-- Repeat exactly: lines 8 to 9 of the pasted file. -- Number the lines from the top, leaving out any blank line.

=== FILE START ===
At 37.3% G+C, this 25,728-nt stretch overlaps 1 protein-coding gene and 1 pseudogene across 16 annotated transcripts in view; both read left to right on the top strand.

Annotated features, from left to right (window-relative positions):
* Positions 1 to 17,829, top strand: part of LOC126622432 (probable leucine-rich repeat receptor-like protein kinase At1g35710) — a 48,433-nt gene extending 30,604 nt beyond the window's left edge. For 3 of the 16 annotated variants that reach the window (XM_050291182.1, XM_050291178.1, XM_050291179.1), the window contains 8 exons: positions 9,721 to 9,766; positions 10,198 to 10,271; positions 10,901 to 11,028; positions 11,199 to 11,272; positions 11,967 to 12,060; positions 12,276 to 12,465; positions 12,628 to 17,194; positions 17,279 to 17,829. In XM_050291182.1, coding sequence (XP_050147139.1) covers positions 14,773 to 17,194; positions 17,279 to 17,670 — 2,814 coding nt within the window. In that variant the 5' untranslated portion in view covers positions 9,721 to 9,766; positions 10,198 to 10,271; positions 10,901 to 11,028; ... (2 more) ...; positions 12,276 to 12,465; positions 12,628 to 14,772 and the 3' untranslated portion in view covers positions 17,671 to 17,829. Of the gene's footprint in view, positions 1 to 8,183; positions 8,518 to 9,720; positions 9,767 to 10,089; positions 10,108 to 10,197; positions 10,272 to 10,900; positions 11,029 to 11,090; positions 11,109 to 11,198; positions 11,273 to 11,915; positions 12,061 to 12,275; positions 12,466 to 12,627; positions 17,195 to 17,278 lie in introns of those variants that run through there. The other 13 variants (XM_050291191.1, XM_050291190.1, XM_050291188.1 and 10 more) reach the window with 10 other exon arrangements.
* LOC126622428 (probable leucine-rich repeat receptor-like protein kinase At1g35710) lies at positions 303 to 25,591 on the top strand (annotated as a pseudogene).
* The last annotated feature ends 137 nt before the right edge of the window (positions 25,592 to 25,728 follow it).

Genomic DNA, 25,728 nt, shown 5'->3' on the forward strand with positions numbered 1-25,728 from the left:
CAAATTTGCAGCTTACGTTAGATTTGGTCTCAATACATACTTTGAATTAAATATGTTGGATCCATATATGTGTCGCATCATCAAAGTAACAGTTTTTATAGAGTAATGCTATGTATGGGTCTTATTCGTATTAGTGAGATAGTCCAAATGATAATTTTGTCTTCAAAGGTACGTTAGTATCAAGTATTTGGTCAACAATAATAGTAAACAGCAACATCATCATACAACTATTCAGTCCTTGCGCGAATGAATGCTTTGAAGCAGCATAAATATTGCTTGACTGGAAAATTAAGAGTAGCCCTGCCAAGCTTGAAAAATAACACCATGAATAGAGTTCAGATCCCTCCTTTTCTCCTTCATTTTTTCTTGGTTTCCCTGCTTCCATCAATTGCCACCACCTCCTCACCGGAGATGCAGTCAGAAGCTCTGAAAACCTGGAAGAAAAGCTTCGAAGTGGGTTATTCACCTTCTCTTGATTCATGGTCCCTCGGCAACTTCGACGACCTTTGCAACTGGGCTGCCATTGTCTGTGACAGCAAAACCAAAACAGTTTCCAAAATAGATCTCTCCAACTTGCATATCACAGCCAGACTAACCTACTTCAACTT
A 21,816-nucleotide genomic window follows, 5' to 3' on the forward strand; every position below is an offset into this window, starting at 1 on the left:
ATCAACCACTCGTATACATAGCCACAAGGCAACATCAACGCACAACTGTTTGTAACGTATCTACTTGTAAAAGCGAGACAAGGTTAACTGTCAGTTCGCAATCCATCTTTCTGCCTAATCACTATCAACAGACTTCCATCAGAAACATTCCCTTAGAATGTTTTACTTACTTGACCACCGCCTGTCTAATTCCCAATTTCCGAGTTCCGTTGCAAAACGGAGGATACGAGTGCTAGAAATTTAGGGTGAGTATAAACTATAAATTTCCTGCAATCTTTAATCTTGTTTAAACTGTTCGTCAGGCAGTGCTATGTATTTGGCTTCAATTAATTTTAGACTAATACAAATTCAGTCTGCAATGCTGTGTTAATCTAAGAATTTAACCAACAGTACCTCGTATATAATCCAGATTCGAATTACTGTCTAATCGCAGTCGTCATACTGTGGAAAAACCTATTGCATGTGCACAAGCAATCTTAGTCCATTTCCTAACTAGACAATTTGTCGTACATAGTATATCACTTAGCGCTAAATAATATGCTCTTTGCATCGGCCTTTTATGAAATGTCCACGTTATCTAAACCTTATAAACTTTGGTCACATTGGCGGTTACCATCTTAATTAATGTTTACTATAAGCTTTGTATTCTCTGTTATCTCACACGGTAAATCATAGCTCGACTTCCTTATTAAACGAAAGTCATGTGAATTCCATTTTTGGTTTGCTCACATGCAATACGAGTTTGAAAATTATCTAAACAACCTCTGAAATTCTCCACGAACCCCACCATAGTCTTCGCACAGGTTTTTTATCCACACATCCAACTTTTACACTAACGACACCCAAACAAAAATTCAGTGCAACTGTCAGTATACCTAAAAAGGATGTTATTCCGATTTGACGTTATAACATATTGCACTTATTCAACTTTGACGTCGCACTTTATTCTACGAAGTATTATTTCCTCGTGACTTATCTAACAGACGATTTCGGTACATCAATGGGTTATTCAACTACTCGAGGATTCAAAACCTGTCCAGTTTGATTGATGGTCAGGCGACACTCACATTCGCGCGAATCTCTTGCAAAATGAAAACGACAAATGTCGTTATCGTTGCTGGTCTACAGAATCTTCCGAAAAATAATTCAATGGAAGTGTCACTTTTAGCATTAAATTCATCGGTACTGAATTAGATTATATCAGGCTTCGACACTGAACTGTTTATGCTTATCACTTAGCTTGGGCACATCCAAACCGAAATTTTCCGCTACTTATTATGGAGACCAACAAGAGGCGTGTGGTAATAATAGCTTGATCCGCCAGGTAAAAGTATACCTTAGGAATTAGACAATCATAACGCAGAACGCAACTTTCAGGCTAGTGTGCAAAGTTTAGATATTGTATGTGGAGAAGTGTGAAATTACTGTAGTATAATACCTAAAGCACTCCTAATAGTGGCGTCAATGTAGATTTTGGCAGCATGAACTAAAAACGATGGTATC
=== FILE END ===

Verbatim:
A 21,816-nucleotide genomic window follows, 5' to 3' on the forward strand; every position below is an offset into this window, starting at 1 on the left:
ATCAACCACTCGTATACATAGCCACAAGGCAACATCAACGCACAACTGTTTGTAACGTATCTACTTGTAAAAGCGAGACAAGGTTAACTGTCAGTTCGCAATCCATCTTTCTGCCTAATCACTATCAACAGACTTCCATCAGAAACATTCCCTTAGAATGTTTTACTTACTTGACCACCGCCTGTCTAATTCCCAATTTCCGAGTTCCGTTGCAAAACGGAGGATACGAGTGCTAGAAATTTAGGGTGAGTATAAACTATAAATTTCCTGCAATCTTTAATCTTGTTTAAACTGTTCGTCAGGCAGTGCTATGTATTTGGCTTCAATTAATTTTAGACTAATACAAATTCAGTCTGCAATGCTGTGTTAATCTAAGAATTTAACCAACAGTACCTCGTATATAATCCAGATTCGAATTACTGTCTAATCGCAGTCGTCATACTGTGGAAAAACCTATTGCATGTGCACAAGCAATCTTAGTCCATTTCCTAACTAGACAATTTGTCGTACATAGTATATCACTTAGCGCTAAATAATATGCTCTTTGCATCGGCCTTTTATGAAATGTCCACGTTATCTAAACCTTATAAACTTTGGTCACATTGGCGGTTACCATCTTAATTAATGTTTACTATAAGCTTTGTATTCTCTGTTATCTCACACGGTAAATCATAGCTCGACTTCCTTATTAAACGAAAGTCATGTGAATTCCATTTTTGGTTTGCTCACATGCAATACGAGTTTGAAAATTATCTAAACAACCTCTGAAATTCTCCACGAACCCCACCATAGTCTTCGCACAGGTTTTTTATCCACACATCCAACTTTTACACTAACGACACCCAAACAAAAATTCAGTGCAACTGTCAGTATACCTAAAAAGGATGTTATTCCGATTTGACGTTATAACATATTGCACTTATTCAACTTTGACGTCGCACTTTATTCTACGAAGTATTATTTCCTCGTGACTTATCTAACAGACGATTTCGGTACATCAATGGGTTATTCAACTACTCGAGGATTCAAAACCTGTCCAGTTTGATTGATGGTCAGGCGACACTCACATTCGCGCGAATCTCTTGCAAAATGAAAACGACAAATGTCGTTATCGTTGCTGGTCTACAGAATCTTCCGAAAAATAATTCAATGGAAGTGTCACTTTTAGCATTAAATTCATCGGTACTGAATTAGATTATATCAGGCTTCGACACTGAACTGTTTATGCTTATCACTTAGCTTGGGCACATCCAAACCGAAATTTTCCGCTACTTATTATGGAGACCAACAAGAGGCGTGTGGTAATAATAGCTTGATCCGCCAGGTAAAAGTATACCTTAGGAATTAGACAATCATAACGCAGAACGCAACTTTCAGGCTAGTGTGCAAAGTTTAGATATTGTATGTGGAGAAGTGTGAAATTACTGTAGTATAATACCTAAAGCACTCCTAATAGTGGCGTCAATGTAGATTTTGGCAGCATGAACTAAAAACGATGGTATC